Eliminating all manner of inefficiencies in the U.S. Defense Department—not to mention forcing the defense industry to exercise more discipline in how it manages weapons programs—are not exactly new concepts. Defense secretaries, members of Congress and denizens of think tanks have been paying lip service to these imperatives forever, it seems.
The difference between then and now is that the current SecDef’s very public commitment to making real progress on both fronts is more than empty talk, as we explain in the Aug. 16 issue of Aviation Week & Space Technology (subscription required). Robert Gates demonstrated as much with the program cuts he imposed last year and the underperforming programs he has vowed to terminate in the next budget cycle.
Indeed, what Gates is attempting to accomplish is nothing short of a cultural transformation. Whether it takes permanent hold in industry and the Defense Department bureaucracy remains to be seen. But the likelihood that he will remain in his current post beyond the previously rumored departure of December 2010, as some national security community insiders had been intimating, suggests that at least some of his efforts will have a lasting effect. (A piece in the September/October issue of Foreign Policy magazine quotes Gates as saying he will leave some time in 2011; his comment comes at the end of the piece).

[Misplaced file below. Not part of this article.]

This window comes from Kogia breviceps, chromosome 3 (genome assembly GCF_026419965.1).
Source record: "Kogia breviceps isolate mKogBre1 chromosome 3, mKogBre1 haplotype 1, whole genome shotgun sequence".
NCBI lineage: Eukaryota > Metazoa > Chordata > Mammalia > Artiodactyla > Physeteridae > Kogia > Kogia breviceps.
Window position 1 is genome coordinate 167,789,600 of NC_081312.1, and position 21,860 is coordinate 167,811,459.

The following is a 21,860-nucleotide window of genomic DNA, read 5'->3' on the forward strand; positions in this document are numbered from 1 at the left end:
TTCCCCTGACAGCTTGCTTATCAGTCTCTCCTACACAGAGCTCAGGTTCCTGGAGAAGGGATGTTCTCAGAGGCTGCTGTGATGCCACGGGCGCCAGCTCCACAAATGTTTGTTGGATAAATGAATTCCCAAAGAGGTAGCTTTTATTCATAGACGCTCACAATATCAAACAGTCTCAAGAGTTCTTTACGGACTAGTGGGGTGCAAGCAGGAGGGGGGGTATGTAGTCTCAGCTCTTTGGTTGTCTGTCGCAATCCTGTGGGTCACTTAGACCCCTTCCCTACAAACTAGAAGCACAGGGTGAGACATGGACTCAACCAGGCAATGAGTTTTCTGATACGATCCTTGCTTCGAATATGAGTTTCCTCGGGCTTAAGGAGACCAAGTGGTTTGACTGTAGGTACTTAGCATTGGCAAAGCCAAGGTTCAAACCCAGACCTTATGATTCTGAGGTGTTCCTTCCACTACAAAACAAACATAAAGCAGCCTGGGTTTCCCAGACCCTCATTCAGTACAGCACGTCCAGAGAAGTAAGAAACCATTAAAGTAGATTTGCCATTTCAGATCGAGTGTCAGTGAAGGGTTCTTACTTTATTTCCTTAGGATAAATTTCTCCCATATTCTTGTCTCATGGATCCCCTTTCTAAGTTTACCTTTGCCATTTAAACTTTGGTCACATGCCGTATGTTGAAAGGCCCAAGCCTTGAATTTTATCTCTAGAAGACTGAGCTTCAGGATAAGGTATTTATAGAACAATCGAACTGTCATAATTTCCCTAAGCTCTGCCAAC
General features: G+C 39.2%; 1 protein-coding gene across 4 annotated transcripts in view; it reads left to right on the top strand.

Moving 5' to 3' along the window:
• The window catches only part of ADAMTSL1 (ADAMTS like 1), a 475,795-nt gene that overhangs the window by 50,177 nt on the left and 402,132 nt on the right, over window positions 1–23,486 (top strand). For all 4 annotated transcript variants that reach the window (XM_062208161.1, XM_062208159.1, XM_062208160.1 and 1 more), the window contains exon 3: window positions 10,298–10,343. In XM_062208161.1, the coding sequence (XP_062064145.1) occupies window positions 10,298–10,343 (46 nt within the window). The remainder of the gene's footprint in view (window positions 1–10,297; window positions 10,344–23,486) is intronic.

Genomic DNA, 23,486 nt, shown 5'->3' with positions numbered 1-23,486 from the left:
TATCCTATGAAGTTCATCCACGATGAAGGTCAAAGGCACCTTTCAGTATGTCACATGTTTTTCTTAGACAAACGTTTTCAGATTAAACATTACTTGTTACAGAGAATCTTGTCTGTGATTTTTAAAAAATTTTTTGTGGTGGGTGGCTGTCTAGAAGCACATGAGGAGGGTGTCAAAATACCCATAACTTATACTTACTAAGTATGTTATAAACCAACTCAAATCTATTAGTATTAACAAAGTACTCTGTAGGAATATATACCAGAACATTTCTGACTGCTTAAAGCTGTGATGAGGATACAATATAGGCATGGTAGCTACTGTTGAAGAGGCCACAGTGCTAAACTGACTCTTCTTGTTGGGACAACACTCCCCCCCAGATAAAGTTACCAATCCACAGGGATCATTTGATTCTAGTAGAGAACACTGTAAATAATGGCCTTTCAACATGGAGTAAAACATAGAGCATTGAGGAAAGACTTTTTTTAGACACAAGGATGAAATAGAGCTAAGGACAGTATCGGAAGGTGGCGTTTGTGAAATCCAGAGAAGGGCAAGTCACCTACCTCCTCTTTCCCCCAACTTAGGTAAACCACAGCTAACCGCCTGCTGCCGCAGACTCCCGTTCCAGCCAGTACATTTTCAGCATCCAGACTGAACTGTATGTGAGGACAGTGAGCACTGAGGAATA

Perhaps the most heartening aspect of Gates’ latest initiative—a one-third, three-year cut in services support contracting—is his concern that the contraction in defense funding could be seen by some observers as a kind of peace dividend. “I have seen this first-hand twice, following Vietnam and the Cold War, and I can smell it coming,” he told a small gathering of thought leaders at a private meeting recently at the Pentagon.
While Gates is targeting fat, underperformance and poor business practices, some shortsighted members of Congress and the Obama administration are simply targeting the Defense Department for deficit-reduction purposes. Never mind that little is being done to bring the explosive growth in domestic entitlements under control.
Particularly galling was the reaction by some lawmakers to Gates’s recently proposed cuts to overhead costs. Among the most vocal were the Virginia delegation and governor. Rep. J. Randy Forbes (R-Va.) declared, “The American people will see this decision for what it is: a long string in national defense cuts that will systematically and intentionally gut the institutions that protect and defend the freedoms and liberties upon which our nation was founded—and they will not stand for it.”
My hope is that the American people will see such members of Congress – those unwilling or incapable of looking beyond their state or district’s own parochial interests and making decisions for the greater good -- for who they really are. And then I hope they ask what those lawmakers personally have done to root out inefficiencies to help bolster and sustain defense modernization.